Written by: Monika Mudranincová
Photo: David Holas
The owner of V.I.P. Service, which caters to show business stars, royalty, and executives of international companies, selects his employees with great care. In this competitive environment, the only survivors are those willing to fulfill a client’s every wish.
You take care of VIP clients. You’ve met Queen Elizabeth II, and chauffered the Rolling Stones around Prague. What kinds of things do you have to be willing to do for your clients?
Whatever. It’s all a matter of money. Our motto is “Never say no”, and that’s precisely what we’re all about. We pick up our clients right after they arrive, and we provide them with services throughout their stay. We arrange for their transport from place to place in our limousines or microbuses, we protect them with our bodyguards, and we serve them in all sorts of ways.
How many full-time employees do you have, and how do you recruit new ones?
I have 12 employees, all of them men. I would never hire someone coming right off the street. Our work is so narrowly specialized that I can’t even rely on anonymous sources like advertisements. Everything is based on contacts and personal recommendations. I always test newcomers at five events at least, in various positions, to see what they’re best at doing, and then assign them appropriate roles.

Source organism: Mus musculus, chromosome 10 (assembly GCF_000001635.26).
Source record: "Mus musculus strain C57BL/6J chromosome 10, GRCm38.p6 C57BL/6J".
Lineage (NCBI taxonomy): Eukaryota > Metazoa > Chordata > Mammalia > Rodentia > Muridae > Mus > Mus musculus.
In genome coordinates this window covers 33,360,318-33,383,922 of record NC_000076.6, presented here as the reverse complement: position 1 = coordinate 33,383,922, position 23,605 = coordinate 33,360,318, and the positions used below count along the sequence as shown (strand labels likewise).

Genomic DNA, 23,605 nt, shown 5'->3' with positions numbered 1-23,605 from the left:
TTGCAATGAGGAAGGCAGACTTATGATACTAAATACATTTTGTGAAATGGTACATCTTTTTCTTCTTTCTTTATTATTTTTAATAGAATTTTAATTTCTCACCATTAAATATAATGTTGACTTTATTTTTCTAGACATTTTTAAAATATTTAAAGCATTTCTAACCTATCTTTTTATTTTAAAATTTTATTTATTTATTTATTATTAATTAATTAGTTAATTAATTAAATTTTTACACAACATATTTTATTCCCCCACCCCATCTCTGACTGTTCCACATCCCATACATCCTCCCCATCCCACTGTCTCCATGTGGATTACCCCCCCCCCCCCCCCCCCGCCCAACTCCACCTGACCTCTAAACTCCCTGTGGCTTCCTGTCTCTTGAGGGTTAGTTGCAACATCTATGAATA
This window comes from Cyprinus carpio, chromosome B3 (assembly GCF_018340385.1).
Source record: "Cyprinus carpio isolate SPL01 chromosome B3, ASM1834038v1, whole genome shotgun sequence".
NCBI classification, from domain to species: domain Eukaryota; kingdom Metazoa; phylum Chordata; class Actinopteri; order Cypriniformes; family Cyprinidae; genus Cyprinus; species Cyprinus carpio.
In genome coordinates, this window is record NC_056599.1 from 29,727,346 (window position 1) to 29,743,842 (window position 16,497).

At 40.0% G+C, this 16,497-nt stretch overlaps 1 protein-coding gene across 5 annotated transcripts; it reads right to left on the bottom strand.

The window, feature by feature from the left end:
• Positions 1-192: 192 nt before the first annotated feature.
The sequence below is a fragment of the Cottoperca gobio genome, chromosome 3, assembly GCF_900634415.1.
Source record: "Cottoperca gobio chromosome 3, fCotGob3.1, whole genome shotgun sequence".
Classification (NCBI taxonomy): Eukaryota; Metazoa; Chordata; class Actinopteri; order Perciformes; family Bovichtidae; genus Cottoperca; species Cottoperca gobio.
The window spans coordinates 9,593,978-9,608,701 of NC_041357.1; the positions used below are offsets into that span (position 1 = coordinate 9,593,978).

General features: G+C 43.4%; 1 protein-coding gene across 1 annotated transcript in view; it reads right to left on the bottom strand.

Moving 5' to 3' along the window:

What kind of person would never make your team?
The typical bodyguard prototype – a conceited two meter-tall man with a shaved head, whose visage draw attention. My bodyguards are civil in their appearance and behavior.
Do you employ any former policemen?
Yes. They have their pros and cons: they’re used to following orders and they drive very well, but unfortunately they don’t know foreign languages. If my team includes a former intervention unit agent or a member of URNA (Rapid Reaction Force), I know that sometimes such people opt for overly brutal solutions, so I train them to react appropriately to the situation. I reject men who want to work for me so they can legally beat people up on principle.
Do you also look for businessmen?